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Comment Re:While the intent was good... (Score 1) 114

They download the disks, once, as needed. I've downloaded cracked versions of games I purchased, in order to play them with an ISO image rather than a hardware locked CD or DVD on a system that didn't _have_ a DVD drive. I've similarly downloaded DVD images of movies I bought, in order to play them in the country I happened to be in at the moment.

Comment Re:What was the old license model? (Score 1) 107

You can't safely relicense without negotiating the new license with the copyright holders.

The "advertising clause" embedded in the existing OpenSSL license does present an awkward confusion for LibreSSL. I'm curious to see if this is partly an attempt to clarify the licensing for LibreSSL and for commercial forks, for whom the advertising clause can be difficult to explain to clients.

Comment Re:On a 20 year old project, (Score 4, Insightful) 107

It's why the FSF is so very careful that the GPL grants licenses to existing users, and are transitive so that changes are _also_ under GPL and free for publication and modificaiton. It's also why various "you must advertise our name on this software" or "you may not make any changes to this software" have repeatedly proven confusing and dangerous to use.

Comment Re:What was the old license model? (Score 1) 107

It was a dual license. One of the licenses was unique to OpenSSL. LibreSSL is no better in this sense, and seems to have the exact OpenSSL license, as listed here:

* https://github.com/libressl/li...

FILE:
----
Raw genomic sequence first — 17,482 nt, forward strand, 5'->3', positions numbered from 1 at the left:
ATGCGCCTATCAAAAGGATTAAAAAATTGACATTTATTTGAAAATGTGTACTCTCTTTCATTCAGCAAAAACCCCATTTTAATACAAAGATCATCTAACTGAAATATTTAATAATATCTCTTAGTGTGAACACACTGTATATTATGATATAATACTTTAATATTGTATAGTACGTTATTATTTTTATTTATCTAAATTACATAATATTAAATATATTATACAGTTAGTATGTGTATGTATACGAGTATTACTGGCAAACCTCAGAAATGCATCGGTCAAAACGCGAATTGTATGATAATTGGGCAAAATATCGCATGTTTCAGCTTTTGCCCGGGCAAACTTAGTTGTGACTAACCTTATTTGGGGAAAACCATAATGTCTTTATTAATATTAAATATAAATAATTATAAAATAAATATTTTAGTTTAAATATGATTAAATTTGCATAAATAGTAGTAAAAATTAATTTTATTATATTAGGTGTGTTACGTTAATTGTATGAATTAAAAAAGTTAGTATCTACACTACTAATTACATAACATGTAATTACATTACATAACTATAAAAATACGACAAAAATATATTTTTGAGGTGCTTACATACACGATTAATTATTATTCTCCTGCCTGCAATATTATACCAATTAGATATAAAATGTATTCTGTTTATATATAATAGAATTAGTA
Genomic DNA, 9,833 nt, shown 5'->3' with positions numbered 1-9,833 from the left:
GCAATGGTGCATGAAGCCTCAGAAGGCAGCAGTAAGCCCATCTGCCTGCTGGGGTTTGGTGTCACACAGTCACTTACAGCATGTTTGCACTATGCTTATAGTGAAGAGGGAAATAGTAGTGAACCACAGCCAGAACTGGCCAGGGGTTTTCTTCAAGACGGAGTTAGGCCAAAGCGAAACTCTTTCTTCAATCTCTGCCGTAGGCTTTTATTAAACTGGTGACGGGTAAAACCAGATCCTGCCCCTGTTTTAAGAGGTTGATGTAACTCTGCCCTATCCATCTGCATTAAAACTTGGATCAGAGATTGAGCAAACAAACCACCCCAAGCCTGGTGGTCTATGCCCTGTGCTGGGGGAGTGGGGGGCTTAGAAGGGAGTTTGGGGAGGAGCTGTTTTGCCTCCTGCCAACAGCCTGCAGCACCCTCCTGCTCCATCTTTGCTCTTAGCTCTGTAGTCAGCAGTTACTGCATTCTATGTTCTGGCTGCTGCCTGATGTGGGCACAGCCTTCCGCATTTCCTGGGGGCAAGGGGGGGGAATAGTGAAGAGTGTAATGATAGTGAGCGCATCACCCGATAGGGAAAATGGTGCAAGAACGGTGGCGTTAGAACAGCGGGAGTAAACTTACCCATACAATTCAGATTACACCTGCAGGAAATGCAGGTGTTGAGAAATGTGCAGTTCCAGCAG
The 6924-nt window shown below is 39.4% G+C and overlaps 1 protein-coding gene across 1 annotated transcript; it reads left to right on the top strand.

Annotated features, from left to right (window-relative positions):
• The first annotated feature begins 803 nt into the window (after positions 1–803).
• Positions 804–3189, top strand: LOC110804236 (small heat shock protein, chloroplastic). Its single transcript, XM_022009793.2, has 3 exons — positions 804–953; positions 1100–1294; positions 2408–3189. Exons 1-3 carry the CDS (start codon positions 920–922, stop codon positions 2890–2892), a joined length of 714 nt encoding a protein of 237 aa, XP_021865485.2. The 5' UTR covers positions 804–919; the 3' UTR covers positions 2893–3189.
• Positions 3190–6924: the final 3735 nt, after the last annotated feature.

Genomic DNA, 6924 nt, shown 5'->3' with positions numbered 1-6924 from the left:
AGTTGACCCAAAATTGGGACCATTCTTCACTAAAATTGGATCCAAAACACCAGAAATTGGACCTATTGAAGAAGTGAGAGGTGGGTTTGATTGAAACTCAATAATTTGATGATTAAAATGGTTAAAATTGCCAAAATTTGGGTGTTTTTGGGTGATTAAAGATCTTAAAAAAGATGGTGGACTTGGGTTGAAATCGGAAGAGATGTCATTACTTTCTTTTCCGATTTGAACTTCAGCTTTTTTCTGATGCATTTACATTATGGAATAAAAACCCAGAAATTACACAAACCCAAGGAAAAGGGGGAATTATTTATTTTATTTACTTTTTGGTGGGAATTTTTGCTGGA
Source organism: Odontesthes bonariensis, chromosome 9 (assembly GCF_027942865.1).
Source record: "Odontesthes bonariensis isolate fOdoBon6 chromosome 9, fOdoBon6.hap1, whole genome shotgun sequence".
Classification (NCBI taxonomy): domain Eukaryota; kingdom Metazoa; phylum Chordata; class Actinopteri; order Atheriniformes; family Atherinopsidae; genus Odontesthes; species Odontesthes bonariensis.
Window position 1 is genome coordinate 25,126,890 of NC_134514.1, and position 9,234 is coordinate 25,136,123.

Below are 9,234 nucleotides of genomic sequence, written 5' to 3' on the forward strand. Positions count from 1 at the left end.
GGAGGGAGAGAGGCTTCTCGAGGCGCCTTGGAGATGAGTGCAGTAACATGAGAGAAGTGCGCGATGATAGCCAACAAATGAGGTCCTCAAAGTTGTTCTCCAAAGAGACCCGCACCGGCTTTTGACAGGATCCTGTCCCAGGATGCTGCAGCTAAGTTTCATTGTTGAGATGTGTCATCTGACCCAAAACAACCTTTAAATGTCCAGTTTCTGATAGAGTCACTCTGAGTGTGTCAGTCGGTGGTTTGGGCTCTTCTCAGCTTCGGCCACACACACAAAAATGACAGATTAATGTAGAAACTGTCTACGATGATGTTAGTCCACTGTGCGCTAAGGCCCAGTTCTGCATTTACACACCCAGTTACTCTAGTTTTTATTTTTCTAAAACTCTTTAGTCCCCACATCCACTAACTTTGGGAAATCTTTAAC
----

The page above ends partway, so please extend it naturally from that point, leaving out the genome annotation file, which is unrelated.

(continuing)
The Apache license has been more portable and more acceptable to many developers and software publishers. It will be very interesting to see how this plays out.

Comment Re:Using Javascript (Score 1) 139

The risk of "have its value automatically replaced with null or empty or undefined" for on-the-fly variables may be addressed in Erlang. Are you saying that Erlang avoids the risk of _overwriting_ desired data with a separate write to the variable with the same name by a different procedure added by a different developer? Unless all functions are local, or all scoping is local, then I find that quite difficult to believe. It's also quite expensive in system resources when function calls occur.

Comment Re:Why you shouldn't care... (Score 1) 227

While true that China is too large a trading partner to ignore, trade with them has more legal and financial levers to apply. Tariffs matter a great deal to trade with China. So do exports from the US, especially aircraft, electrical equipment, food, and a number of other US exports.

Comment Re:MapReduce is great (Score 1) 150

> Can you elaborate on some reasons?

It has suffered from a problem common to various object oriented projects: by refusing to acknowledge the existence of lower level structures, such as the very real storage hardware and real network connections necessary to propagate the data among the nodes for effective access, the result is that it didn't scale. Backup of results from well-delineated processing steps, which is critical for debugging or re-running new versions of particular processing steps, wound up being quite slow, quite expensive, and was often ignored. The result often became a demand for complete snapshotting of the _entire_ system before scheduled processing, which does _not_ scale well. And the critical management nodes themselves increased in fragility as the system scaled.

> Map Reduce does have the advantage of in the ability to resume (rather than restart) queries on failure.